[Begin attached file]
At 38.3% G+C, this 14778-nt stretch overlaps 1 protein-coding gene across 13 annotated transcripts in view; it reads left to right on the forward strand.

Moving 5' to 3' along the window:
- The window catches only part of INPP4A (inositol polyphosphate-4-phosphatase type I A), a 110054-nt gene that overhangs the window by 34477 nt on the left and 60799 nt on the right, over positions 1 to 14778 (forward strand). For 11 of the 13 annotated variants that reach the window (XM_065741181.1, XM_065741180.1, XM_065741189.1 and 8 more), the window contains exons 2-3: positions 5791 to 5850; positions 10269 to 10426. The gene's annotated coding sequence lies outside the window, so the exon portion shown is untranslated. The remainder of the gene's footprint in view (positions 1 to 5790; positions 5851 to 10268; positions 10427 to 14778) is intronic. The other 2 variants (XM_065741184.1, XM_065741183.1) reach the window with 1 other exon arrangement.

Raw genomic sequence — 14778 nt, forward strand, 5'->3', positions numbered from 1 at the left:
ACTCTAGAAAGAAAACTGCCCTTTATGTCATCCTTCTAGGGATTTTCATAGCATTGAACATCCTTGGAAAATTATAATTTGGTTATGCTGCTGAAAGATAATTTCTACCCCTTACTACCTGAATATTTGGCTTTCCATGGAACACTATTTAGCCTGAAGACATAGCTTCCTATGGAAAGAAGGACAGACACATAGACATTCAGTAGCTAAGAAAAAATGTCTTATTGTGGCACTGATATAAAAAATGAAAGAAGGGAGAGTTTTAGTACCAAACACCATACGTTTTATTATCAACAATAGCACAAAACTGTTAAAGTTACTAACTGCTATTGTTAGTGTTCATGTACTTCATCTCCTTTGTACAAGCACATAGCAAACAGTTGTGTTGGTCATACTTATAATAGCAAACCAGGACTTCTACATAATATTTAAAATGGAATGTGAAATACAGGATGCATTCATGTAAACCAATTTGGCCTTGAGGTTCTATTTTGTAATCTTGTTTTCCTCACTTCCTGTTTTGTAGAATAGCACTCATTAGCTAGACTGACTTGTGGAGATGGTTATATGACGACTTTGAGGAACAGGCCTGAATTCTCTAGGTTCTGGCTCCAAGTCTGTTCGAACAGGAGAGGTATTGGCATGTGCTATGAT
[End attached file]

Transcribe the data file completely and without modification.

At 38.3% G+C, this 14778-nt stretch overlaps 1 protein-coding gene across 13 annotated transcripts in view; it reads left to right on the forward strand.

Moving 5' to 3' along the window:
- The window catches only part of INPP4A (inositol polyphosphate-4-phosphatase type I A), a 110054-nt gene that overhangs the window by 34477 nt on the left and 60799 nt on the right, over positions 1 to 14778 (forward strand). For 11 of the 13 annotated variants that reach the window (XM_065741181.1, XM_065741180.1, XM_065741189.1 and 8 more), the window contains exons 2-3: positions 5791 to 5850; positions 10269 to 10426. The gene's annotated coding sequence lies outside the window, so the exon portion shown is untranslated. The remainder of the gene's footprint in view (positions 1 to 5790; positions 5851 to 10268; positions 10427 to 14778) is intronic. The other 2 variants (XM_065741184.1, XM_065741183.1) reach the window with 1 other exon arrangement.

Raw genomic sequence — 14778 nt, forward strand, 5'->3', positions numbered from 1 at the left:
ACTCTAGAAAGAAAACTGCCCTTTATGTCATCCTTCTAGGGATTTTCATAGCATTGAACATCCTTGGAAAATTATAATTTGGTTATGCTGCTGAAAGATAATTTCTACCCCTTACTACCTGAATATTTGGCTTTCCATGGAACACTATTTAGCCTGAAGACATAGCTTCCTATGGAAAGAAGGACAGACACATAGACATTCAGTAGCTAAGAAAAAATGTCTTATTGTGGCACTGATATAAAAAATGAAAGAAGGGAGAGTTTTAGTACCAAACACCATACGTTTTATTATCAACAATAGCACAAAACTGTTAAAGTTACTAACTGCTATTGTTAGTGTTCATGTACTTCATCTCCTTTGTACAAGCACATAGCAAACAGTTGTGTTGGTCATACTTATAATAGCAAACCAGGACTTCTACATAATATTTAAAATGGAATGTGAAATACAGGATGCATTCATGTAAACCAATTTGGCCTTGAGGTTCTATTTTGTAATCTTGTTTTCCTCACTTCCTGTTTTGTAGAATAGCACTCATTAGCTAGACTGACTTGTGGAGATGGTTATATGACGACTTTGAGGAACAGGCCTGAATTCTCTAGGTTCTGGCTCCAAGTCTGTTCGAACAGGAGAGGTATTGGCATGTGCTATGAT